• The other day I had the idea of arbitrarily choosing a Shakespeare Sonnet to contemplate. This post is the result of that endeavor. For no particular reason, other then the fact that I like the number, I choose Sonnet Number 66.
    • This is a dark view of life. Things are   somewhat redeemed however by the last line, which is a declaration that the object of the writer’s love makes life worth living, despite the despair inherent in existence. There is question that bears asking however: what are these horrific aspects of life that lead the writer to cry for death and rest?
    • Drilling down further I ponder the following line,


       And art made tongue-tied by authority,


       Oppressors, both large and small have a long history of stifling expression. Not just governments, but organizations of all types, public figures, even teachers and family members have used all kinds of authority, from the emotional, to the social, to the deadly, to manipulate artists. Censorship and suppression of expression are one thing, but worst of all, aesthetic works are often twisted and contrived to serve those who hold power. Beauty is thus subverted in a particularly nasty way.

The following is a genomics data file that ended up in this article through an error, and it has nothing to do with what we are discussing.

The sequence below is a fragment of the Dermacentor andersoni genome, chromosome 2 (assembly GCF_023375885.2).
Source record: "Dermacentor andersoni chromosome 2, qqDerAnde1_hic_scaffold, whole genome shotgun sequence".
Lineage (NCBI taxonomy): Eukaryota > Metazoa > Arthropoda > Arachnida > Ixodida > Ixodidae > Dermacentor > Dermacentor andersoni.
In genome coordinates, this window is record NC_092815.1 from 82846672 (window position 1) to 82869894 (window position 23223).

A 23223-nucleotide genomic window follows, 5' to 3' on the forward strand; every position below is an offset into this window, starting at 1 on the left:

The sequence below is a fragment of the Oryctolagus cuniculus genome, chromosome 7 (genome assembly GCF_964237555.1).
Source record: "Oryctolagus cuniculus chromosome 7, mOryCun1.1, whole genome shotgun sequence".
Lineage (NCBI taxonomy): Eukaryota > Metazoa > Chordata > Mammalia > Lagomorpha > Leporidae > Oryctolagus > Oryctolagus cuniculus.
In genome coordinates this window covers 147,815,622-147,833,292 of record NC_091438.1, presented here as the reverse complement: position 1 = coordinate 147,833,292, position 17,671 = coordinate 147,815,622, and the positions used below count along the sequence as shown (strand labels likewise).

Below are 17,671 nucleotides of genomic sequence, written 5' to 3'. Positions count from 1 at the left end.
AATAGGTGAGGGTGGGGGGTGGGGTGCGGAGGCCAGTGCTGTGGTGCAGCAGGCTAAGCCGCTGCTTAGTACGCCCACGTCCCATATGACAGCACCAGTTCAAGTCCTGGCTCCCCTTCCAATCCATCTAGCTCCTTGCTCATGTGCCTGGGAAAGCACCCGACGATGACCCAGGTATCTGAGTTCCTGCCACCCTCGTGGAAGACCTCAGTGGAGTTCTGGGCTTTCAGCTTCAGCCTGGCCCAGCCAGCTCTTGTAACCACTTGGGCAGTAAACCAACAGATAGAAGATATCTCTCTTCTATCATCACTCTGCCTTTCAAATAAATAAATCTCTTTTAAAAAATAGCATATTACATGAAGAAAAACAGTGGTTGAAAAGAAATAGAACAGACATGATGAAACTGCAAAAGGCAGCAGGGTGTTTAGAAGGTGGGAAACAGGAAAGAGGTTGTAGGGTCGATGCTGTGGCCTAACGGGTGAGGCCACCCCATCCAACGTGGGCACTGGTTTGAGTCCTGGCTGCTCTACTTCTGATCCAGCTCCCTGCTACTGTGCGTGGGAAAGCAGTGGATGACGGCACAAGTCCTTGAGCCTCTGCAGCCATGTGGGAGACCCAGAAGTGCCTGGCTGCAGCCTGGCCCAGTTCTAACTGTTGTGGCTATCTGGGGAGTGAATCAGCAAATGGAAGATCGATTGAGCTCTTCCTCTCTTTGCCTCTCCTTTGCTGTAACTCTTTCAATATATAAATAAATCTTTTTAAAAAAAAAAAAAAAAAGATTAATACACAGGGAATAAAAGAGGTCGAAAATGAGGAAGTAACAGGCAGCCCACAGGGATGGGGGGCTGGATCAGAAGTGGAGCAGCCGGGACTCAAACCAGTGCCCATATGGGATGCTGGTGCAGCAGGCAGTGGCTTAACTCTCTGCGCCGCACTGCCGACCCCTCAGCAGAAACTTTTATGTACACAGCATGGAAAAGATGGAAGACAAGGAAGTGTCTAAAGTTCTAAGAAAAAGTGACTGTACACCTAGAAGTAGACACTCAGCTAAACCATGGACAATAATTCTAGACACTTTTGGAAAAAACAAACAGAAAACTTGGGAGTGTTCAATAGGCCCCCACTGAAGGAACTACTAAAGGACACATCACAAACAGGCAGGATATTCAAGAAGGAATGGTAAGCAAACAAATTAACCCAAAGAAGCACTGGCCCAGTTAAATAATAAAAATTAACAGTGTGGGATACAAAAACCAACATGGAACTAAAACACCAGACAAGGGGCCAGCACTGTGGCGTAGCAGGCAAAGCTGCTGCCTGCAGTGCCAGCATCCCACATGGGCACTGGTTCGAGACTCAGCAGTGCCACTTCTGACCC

• I can really relate to disgust over these wrongs that would lead one to question the validity of life. Unsurprisingly an analytical summery of these ills packs little of the emotional power that the Bard infused into the sonnet. Of course expressing ideas in this way is one of the reasons that art exists. When such ideas are expressed by someone with the abilities of Shakespeare, the results are sublime.

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